Updated edition features an abundance of previously unreleased material
Rhino Records has set The Replacements Please To Meet Me: Deluxe Edition for October 9th. Following last year’s widely acclaimed Dead Man’s Pop release, Pleased To Meet Me will be receiving a similar “deep dive” treatment with a 3 CD/1 LP deluxe boxed set, which will tell the story of the album in ways not previously possible with more than half of the content previously unreleased.
Twenty-nine tracks, which makes up more than half of the music on the Deluxe Edition, have never been released, including demos, rough mixes, and outtakes as well as Bob Stinson’s last recordings with The Replacements from 1986.
The boxed set features a new remaster of the original album by Justin Perkins, who was also behind the boards for the Dead Man’s Pop reissue; 1986 demo session with Bob Stinson – his last recorded Replacements performance, with his guitar tracks reinstated for the first time; Additional 1986 demos with the band as a three-piece outfit (sans Bob); Previously unreleased rough mix of the album with alternate track listing; Studio outtakes from the album recording sessions in Memphis 1987; and
rare single mixes.
An exclusive bundle offered via Rhino.com comes with a 10″x14″ paper placemat that is a replica of the original Pleased To Meet Me promo item from 1987, a bumper sticker, a 3″ patch, a limited edition cassette, Pleased To Meet Me t-shirt and Pleased To Meet Me Tote Bag. The cassette features a previously unreleased interview with Paul Westerberg recorded just before the release of the original album. Brief excerpts from the interview were originally included in a radio promo LP that was released in 1987 but this marks the first time that the complete interview has been made available.
The music is presented in a 12×12″ hardcover book loaded with dozens of rarely seen photos along with a detailed history of the Pleased To Meet Me era written by Bob Mehr, who authored The New York Times bestseller, Trouble Boys: The True Story of the Replacements.
The making of Pleased To Meet Me was a transformative journey for The Replacements, one that began with the combustible Minneapolis combo on the brink of collapse and culminated in one of the definitive albums of the band’s career. That transformation is chronicled in-depth in this boxed set.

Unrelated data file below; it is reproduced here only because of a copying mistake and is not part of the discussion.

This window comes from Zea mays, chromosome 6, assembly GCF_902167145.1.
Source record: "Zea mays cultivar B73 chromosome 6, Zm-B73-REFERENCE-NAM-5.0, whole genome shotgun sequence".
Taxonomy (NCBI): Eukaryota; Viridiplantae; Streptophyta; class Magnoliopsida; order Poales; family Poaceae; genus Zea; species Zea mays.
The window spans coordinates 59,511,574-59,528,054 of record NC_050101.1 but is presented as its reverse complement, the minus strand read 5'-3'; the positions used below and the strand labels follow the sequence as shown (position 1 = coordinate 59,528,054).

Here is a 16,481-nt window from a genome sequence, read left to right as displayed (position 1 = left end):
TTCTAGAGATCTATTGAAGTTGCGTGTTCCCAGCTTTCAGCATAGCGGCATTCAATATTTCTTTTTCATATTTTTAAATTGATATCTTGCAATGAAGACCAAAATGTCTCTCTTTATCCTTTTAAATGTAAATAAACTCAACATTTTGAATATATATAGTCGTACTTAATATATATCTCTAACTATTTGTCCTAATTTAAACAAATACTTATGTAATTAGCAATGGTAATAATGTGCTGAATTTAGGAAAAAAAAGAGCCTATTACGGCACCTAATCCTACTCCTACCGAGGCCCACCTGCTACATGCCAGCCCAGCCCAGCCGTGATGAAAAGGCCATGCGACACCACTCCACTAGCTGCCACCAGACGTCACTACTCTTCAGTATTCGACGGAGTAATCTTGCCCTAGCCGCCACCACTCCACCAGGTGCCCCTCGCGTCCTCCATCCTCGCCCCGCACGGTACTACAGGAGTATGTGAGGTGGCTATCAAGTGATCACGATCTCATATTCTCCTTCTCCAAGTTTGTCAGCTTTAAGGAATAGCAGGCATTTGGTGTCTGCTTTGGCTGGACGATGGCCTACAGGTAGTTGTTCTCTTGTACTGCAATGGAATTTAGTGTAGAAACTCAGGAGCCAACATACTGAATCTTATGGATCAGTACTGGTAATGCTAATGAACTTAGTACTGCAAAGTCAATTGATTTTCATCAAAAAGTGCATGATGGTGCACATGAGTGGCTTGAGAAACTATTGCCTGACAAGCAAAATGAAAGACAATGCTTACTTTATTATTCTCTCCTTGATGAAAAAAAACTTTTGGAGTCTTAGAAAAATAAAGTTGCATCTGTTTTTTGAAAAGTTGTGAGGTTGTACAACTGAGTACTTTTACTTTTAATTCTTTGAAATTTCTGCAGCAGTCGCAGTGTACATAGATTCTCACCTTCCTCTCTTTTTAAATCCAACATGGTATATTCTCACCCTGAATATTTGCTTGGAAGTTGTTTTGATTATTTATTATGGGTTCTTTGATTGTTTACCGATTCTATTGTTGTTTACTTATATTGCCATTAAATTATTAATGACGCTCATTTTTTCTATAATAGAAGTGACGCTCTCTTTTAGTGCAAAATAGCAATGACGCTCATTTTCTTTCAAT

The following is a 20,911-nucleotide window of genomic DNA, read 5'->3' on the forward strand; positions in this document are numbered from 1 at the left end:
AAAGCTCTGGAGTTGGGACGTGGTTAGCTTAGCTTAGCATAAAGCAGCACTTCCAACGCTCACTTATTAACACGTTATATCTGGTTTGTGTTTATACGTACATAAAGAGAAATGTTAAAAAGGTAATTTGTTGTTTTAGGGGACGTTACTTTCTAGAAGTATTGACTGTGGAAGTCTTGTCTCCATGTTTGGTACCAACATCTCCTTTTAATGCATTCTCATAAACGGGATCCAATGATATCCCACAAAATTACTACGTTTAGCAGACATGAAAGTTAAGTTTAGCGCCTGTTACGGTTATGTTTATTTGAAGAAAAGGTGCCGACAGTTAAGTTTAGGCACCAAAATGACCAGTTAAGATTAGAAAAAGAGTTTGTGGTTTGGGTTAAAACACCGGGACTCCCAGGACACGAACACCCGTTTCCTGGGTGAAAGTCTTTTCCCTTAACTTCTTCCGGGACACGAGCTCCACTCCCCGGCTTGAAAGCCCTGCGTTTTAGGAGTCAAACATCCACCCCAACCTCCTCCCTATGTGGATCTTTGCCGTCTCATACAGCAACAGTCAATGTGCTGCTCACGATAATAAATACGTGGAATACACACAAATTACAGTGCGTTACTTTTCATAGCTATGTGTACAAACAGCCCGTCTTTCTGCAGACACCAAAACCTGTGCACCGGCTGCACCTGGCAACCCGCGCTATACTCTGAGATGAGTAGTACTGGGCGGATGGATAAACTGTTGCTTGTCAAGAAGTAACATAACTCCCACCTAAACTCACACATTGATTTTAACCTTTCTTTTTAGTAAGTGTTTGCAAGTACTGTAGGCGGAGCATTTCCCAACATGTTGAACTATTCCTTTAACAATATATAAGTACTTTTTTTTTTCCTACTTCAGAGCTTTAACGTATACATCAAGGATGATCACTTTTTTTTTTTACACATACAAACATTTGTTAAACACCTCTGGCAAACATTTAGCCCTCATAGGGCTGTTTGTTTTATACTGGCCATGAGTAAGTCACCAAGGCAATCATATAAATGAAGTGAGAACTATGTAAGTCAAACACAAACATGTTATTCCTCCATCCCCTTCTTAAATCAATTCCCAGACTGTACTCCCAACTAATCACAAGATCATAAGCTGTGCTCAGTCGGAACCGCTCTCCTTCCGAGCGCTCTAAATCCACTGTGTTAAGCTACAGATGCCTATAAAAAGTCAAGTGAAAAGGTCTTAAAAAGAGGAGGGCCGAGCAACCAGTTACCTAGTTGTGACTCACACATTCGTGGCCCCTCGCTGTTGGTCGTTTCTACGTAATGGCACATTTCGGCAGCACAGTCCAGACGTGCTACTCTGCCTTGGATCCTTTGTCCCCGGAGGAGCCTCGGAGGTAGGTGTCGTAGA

Pleased To Meet Me is the critically acclaimed fifth studio album by the American rock band. Released in 1987 by Sire Records, Pleased To Meet Me is the only album recorded by the band as a trio, after original guitarist Bob Stinson acrimoniously left the band.
The album was recorded over three months at Ardent Studios in Memphis with legendary producer Jim Dickinson before it debuted in June 1987. The collection opens with a newly remastered version of the original 11 track album along with a selection of B-sides and a version of “Can’t Hardly Wait” that was remixed by Jimmy Iovine. All of the music included in this boxed set has been remastered by Justin Perkins, who remastered the band’s widely acclaimed 2019 boxed set, Dead Man’s Pop.
The second disc explores the creative process behind Pleased To Meet Me with 15 unreleased demos recorded at Blackberry Way Studios in Minneapolis during the summer of 1986. The first seven of these demos represent the last recordings made by all four original members of The Replacements. After those demo sessions stalled out, singer/guitarist Paul Westerberg, bassist Tommy Stinson and drummer Chris Mars made the painful decision to part ways with lead guitarist Bob Stinson after recording five albums together.
The disc’s remaining eight demos feature the band as a trio and include “Shooting Dirty Pool,” two versions of “Kick It In,” and “Even If It’s Cheap,” whose opening line (“Pleased to meet me/the pleasure’s all yours”) would ultimately inspire the title of the album.
The collection’s final disc features 13 previously unreleased rough mixes by studio engineer John Hampton that include the majority of the album along with non-album tracks like “Election Day” and “Birthday Gal.” These rough mixes are also featured on the 180-gram vinyl record included in the set.
Rounding out the collection are several unreleased tracks (Westerberg’s “Run For The Country” and “Learn How To Fail,” Stinson’s “Trouble On The Way”) along with a selection of outtakes (“Beer For Breakfast” and “I Don’t Know”) that debuted on the 1997 compilation, All For Nothing/Nothing For All.
Author: Buddy Iahn
Buddy Iahn founded The Music Universe when he decided to juxtapose his love of web design and music. As a lifelong drummer, he decided to take a hiatus from playing music to report it. The website began as a fun project in 2013 to one of the top independent news sites.